Migrants address the local primary heathcare unit usually in the evenings. They mostly complain about leg pain and exhaustion. Those in need of medication are issued prescriptions if necessary, but they have to buy their own medicines. There have been no major health concerns in this population so far. Once handled, a copy of the form with the data about the medical handling of migrants is sent to other authorities in charge, along with a photocopy of any existing medical documentation the migrants may have with them. Along with the lack of any immunisation data with the migrant population, a major medical issue is the limited capacity and resources of the local primary healthcare units, as well as hospitals they refer their patients to.
Deputy Arambasic visited also the fairground with the to-be migrants' drop-in unit and shelter. There were also the representatives of the Refugee Commissioner engagen in the Presevo drop-in center in the south of Serbia, who came to assist with the establishment of a similar facility in Kanjiza. In this wire-fenced location at the entrance to the settlement from the direction of Horgos, there is so far a big tent potentially seating around 300 people temporarily, another, smaller one that could be used as a mediacal unit, as well as an old container with two toilets. The local authorities claim this drop-in unit and shelter will be functional as soon as possible, with potable water, proper sanitation facilities and connection to the town center. All institutions in charge in Kanjiza claim their mutual collaboration is excellent, addressing also the provincial and state authorities to do everything in their jurisdiction in order to prevent the migrants related situation in the northern Serbian municipalities bordering Hungary becoming a major humanitarian crisis.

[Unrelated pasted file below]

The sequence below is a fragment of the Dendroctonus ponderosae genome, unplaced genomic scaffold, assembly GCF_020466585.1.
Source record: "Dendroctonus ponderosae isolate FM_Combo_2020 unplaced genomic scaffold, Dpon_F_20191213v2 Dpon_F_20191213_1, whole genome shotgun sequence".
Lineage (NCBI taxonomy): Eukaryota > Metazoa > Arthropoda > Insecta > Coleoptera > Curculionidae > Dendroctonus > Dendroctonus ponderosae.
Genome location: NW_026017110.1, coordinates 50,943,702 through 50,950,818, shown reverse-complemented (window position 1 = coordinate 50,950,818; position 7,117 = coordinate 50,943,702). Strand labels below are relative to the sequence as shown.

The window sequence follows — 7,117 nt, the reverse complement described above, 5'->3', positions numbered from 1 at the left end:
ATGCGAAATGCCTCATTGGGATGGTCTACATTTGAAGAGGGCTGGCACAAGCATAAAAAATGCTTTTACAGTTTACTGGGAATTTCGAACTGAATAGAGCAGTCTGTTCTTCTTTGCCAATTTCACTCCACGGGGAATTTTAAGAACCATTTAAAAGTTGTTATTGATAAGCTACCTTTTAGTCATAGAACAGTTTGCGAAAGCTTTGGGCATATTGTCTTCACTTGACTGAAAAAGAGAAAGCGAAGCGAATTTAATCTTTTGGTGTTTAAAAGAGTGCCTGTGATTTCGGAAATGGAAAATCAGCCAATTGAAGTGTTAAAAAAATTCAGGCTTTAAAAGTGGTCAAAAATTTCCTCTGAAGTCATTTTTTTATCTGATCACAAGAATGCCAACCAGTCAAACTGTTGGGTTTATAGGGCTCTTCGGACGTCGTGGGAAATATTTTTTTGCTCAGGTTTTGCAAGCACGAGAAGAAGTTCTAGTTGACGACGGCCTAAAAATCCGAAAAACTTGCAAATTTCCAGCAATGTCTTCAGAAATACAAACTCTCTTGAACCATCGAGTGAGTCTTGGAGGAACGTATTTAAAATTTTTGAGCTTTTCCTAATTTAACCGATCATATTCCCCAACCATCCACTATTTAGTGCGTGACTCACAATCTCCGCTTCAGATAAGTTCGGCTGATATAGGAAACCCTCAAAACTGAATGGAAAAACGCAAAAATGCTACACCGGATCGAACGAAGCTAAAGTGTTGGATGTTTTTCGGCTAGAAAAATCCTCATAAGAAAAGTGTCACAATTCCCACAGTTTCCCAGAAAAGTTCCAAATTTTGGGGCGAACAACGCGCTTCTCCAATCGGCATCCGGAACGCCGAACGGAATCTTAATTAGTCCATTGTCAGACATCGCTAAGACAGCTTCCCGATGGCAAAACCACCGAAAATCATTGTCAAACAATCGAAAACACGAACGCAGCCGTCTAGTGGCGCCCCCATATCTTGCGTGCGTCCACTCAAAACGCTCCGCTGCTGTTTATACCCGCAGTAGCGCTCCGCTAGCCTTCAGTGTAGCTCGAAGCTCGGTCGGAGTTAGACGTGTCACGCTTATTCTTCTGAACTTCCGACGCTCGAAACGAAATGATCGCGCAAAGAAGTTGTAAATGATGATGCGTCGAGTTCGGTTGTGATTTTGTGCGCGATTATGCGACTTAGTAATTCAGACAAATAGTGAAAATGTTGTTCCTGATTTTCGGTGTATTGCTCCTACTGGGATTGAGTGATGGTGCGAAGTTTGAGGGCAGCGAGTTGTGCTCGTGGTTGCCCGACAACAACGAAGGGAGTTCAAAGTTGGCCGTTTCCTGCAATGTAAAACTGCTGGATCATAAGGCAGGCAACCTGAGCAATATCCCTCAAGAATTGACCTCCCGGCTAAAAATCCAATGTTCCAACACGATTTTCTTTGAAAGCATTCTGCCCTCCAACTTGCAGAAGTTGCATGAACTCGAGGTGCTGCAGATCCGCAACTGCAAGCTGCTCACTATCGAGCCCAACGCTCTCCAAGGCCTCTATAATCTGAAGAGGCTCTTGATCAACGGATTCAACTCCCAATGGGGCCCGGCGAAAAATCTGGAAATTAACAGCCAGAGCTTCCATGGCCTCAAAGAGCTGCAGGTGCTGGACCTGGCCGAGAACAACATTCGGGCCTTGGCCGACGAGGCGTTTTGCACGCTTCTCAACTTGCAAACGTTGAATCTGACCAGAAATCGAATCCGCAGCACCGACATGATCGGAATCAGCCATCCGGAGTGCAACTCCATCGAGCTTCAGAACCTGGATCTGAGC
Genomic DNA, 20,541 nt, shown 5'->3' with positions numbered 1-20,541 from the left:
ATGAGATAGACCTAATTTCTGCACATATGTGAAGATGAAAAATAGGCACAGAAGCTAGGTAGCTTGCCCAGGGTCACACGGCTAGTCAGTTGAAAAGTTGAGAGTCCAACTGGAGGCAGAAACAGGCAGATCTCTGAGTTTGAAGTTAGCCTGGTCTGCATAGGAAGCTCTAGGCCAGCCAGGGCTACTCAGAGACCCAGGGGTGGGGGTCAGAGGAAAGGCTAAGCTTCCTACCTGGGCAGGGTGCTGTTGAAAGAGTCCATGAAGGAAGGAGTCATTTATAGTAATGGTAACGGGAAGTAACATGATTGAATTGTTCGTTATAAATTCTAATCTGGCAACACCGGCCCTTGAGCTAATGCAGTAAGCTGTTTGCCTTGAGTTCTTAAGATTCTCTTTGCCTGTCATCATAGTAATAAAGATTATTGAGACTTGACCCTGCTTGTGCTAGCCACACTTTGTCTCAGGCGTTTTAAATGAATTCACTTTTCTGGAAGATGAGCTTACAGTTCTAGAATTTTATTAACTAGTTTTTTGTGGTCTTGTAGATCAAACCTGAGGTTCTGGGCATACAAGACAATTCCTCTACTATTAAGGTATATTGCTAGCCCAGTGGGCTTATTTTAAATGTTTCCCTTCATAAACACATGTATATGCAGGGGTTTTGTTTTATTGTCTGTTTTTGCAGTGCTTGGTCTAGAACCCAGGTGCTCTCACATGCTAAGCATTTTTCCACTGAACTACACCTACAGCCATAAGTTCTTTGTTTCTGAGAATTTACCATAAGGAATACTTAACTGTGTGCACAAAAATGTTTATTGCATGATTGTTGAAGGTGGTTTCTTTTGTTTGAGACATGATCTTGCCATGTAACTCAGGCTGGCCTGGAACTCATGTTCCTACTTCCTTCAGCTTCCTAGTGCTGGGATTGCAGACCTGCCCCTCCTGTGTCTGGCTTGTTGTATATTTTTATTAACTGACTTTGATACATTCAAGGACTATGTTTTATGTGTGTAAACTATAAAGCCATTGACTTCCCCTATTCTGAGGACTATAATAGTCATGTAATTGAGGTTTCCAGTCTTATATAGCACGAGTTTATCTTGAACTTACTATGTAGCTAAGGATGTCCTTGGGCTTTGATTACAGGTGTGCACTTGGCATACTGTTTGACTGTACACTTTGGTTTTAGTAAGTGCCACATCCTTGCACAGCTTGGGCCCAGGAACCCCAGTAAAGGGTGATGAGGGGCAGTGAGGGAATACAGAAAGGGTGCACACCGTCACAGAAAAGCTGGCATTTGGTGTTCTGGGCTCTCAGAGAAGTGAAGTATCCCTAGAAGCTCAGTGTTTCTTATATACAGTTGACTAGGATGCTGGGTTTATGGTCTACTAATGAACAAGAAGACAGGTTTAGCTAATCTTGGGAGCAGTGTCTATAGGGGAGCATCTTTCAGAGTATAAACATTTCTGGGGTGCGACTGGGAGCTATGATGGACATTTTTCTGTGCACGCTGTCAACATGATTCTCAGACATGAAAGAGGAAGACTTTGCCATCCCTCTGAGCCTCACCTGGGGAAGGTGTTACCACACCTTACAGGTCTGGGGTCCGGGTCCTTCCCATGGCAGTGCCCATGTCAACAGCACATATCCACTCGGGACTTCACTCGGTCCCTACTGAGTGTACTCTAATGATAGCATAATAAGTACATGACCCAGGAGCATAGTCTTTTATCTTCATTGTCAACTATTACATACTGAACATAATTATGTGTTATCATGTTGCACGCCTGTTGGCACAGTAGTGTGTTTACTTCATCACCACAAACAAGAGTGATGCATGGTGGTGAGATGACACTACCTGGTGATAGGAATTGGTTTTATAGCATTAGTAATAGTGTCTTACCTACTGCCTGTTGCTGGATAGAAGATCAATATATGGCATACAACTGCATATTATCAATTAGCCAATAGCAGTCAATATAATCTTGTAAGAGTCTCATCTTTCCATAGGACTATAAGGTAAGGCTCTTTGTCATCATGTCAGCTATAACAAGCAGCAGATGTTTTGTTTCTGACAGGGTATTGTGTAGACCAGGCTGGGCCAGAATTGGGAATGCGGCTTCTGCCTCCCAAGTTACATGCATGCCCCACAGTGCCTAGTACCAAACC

Migrants who talked to Deputy Arambasic pointed out that they had had no bad experience whatsoever while in Serbia, praising at the same time the conduct of all representatives of state authorities and institutions, as well as citizens they came into contact with.
'We are fleeing from war. I was no human being until I crossed the Arabian Sea. Only then did a woman give me a pair of shoes because I was barefoot. The closer we are to Europe, the more we feel like humans because we are being treated like humans in your country. We're off to my brother's place in Germany,' said one of the migrants in the town park in Kanjiza, pointing to his six-member family with two small children and two teenage boys.